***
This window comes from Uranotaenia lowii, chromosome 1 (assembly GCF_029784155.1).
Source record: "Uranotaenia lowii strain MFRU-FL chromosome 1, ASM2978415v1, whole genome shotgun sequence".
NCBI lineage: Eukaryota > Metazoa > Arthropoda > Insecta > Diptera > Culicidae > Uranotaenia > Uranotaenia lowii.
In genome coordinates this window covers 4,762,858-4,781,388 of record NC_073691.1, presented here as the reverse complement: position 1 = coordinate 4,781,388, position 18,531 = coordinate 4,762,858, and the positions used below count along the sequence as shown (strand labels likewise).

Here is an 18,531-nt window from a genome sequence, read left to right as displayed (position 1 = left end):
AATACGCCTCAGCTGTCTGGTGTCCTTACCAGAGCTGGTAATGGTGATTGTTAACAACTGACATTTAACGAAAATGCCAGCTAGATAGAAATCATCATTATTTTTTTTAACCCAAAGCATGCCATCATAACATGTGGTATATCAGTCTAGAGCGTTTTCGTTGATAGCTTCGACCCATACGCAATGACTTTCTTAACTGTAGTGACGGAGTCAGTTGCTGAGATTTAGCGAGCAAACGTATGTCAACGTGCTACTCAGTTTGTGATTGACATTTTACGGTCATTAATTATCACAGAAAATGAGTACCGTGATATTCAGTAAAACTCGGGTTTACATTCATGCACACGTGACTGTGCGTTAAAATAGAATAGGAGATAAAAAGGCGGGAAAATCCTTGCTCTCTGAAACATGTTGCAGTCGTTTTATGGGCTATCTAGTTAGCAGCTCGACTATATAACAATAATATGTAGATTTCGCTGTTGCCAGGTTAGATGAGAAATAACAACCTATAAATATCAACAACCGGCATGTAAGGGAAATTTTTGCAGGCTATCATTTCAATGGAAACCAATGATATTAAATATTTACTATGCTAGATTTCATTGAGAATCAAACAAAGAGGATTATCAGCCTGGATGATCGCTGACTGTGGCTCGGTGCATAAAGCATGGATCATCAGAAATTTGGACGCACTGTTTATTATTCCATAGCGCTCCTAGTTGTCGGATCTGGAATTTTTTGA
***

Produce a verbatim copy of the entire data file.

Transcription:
This window comes from Uranotaenia lowii, chromosome 1 (assembly GCF_029784155.1).
Source record: "Uranotaenia lowii strain MFRU-FL chromosome 1, ASM2978415v1, whole genome shotgun sequence".
NCBI lineage: Eukaryota > Metazoa > Arthropoda > Insecta > Diptera > Culicidae > Uranotaenia > Uranotaenia lowii.
In genome coordinates this window covers 4,762,858-4,781,388 of record NC_073691.1, presented here as the reverse complement: position 1 = coordinate 4,781,388, position 18,531 = coordinate 4,762,858, and the positions used below count along the sequence as shown (strand labels likewise).

Here is an 18,531-nt window from a genome sequence, read left to right as displayed (position 1 = left end):
AATACGCCTCAGCTGTCTGGTGTCCTTACCAGAGCTGGTAATGGTGATTGTTAACAACTGACATTTAACGAAAATGCCAGCTAGATAGAAATCATCATTATTTTTTTTAACCCAAAGCATGCCATCATAACATGTGGTATATCAGTCTAGAGCGTTTTCGTTGATAGCTTCGACCCATACGCAATGACTTTCTTAACTGTAGTGACGGAGTCAGTTGCTGAGATTTAGCGAGCAAACGTATGTCAACGTGCTACTCAGTTTGTGATTGACATTTTACGGTCATTAATTATCACAGAAAATGAGTACCGTGATATTCAGTAAAACTCGGGTTTACATTCATGCACACGTGACTGTGCGTTAAAATAGAATAGGAGATAAAAAGGCGGGAAAATCCTTGCTCTCTGAAACATGTTGCAGTCGTTTTATGGGCTATCTAGTTAGCAGCTCGACTATATAACAATAATATGTAGATTTCGCTGTTGCCAGGTTAGATGAGAAATAACAACCTATAAATATCAACAACCGGCATGTAAGGGAAATTTTTGCAGGCTATCATTTCAATGGAAACCAATGATATTAAATATTTACTATGCTAGATTTCATTGAGAATCAAACAAAGAGGATTATCAGCCTGGATGATCGCTGACTGTGGCTCGGTGCATAAAGCATGGATCATCAGAAATTTGGACGCACTGTTTATTATTCCATAGCGCTCCTAGTTGTCGGATCTGGAATTTTTTGA